Adding value is important for businesses because, with it, they can make a profit. Then, when it is better than their competitors and maintains it over time, they can make more profit.
Businesses satisfy the needs and wants of consumers through the goods and services they produce. They make a profit by adding value to the input. They process the input and make it a higher value output. That way, they can sell their product at a higher price than the dollars they spent paying for the input. Long story short, they have to create value to make a profit.
Then, businesses succeed in creating value if customers are willing to pay the price higher than what they charge input suppliers. However, there is another aspect they must consider in creating value, namely competition.
In maximizing those profits, businesses must also create a better value than – and therefore outperforming – competitors. It requires them to offer superior value creation to customers. Thus, consumers prefer to buy their products over competitors’ products.
And, if a company manages to outperform competitors and generate a higher rate of profit – measured by return on invested capital (ROIC) – than competitors, the company gains a competitive advantage. Then, if able to maintain it over time, the company generates a sustainable competitive advantage.
Reasons adding value is important for business
Adding value, or as we call it, creating value, offers several benefits to companies. The six benefits are:
- Making more profit
- Standing out from competitors’ products
- Long term cost-efficiency
- Positive association
- Growing market share
- Maximizing customer equity
Making more profit
The value a company adds should be directly proportional to its profits. Therefore, the more a company adds value, the more willing consumers are to pay more. For that reason, adding value allows it to charge a higher price.
Conversely, without added value, customers will not buy the company’s products. Instead, they will choose other value-added products.
If they can charge high prices, companies can earn high-profit margins, making more profit. It would be more significant if they managed to sell more.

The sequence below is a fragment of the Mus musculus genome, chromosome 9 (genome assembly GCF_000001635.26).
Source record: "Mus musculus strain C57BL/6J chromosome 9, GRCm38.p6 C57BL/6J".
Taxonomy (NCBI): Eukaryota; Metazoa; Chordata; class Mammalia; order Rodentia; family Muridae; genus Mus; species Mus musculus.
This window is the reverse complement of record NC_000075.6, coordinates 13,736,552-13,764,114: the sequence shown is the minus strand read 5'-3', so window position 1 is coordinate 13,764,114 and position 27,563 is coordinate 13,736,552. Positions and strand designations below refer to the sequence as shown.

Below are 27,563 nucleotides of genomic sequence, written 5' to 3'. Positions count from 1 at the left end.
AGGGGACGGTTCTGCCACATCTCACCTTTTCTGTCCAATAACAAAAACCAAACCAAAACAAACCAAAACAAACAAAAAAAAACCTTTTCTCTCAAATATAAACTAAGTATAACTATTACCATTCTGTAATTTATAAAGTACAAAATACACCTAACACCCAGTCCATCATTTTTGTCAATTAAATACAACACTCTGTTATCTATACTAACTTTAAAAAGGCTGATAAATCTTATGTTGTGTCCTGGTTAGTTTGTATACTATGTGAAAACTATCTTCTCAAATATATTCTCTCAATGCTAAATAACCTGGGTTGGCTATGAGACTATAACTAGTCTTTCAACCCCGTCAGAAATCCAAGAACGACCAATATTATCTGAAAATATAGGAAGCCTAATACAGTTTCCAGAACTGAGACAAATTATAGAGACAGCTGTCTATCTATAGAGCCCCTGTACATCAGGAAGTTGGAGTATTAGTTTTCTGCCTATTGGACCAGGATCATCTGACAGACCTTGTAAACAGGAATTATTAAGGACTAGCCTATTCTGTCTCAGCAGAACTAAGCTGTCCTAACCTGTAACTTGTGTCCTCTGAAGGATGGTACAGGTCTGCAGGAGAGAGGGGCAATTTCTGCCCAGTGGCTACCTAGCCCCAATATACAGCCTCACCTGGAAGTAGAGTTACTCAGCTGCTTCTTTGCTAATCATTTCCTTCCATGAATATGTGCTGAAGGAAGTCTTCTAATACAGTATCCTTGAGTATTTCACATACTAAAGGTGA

Now, take, for example, a company buys bauxite and processes it into aluminum plates. The price of aluminum plates is worth much more than the price of bauxite. Then, it will be even more valuable when processed into car or airplane frames.
Another example is cotton. Processing it into yarn also generates higher added value. It can be a multimillion-dollar business if processed into clothing.
Standing out from competitors’ products
In creating value, companies can add unique features to products. Such features make their products stand out from competitors’ products. As Michael Porter put it in his generic strategy, such a strategy is what we call “differentiation,” as Michael Porter put it in his generic strategy.
By offering uniqueness, they can charge a premium price. But, on the other hand, it also attracts consumers, and they are willing to buy it.
Another way to make a product stand out is to offer a slightly lower price than the average competitor. For example, the company’s products may be standard and have relatively similar features to competitors’. The company then sells it to the mass market.
But, because it is more affordable than competing products, it makes consumers more likely to choose the company’s products. As a result, they can save money by buying the product and spending less money.
Even if the price is slightly lower, the company can still generate high profits if its production costs are lower than the average competitor. In other words, if it can maintain a lower cost structure than competitors, the company can make more profit than competitors. We call this strategy “cost leadership.”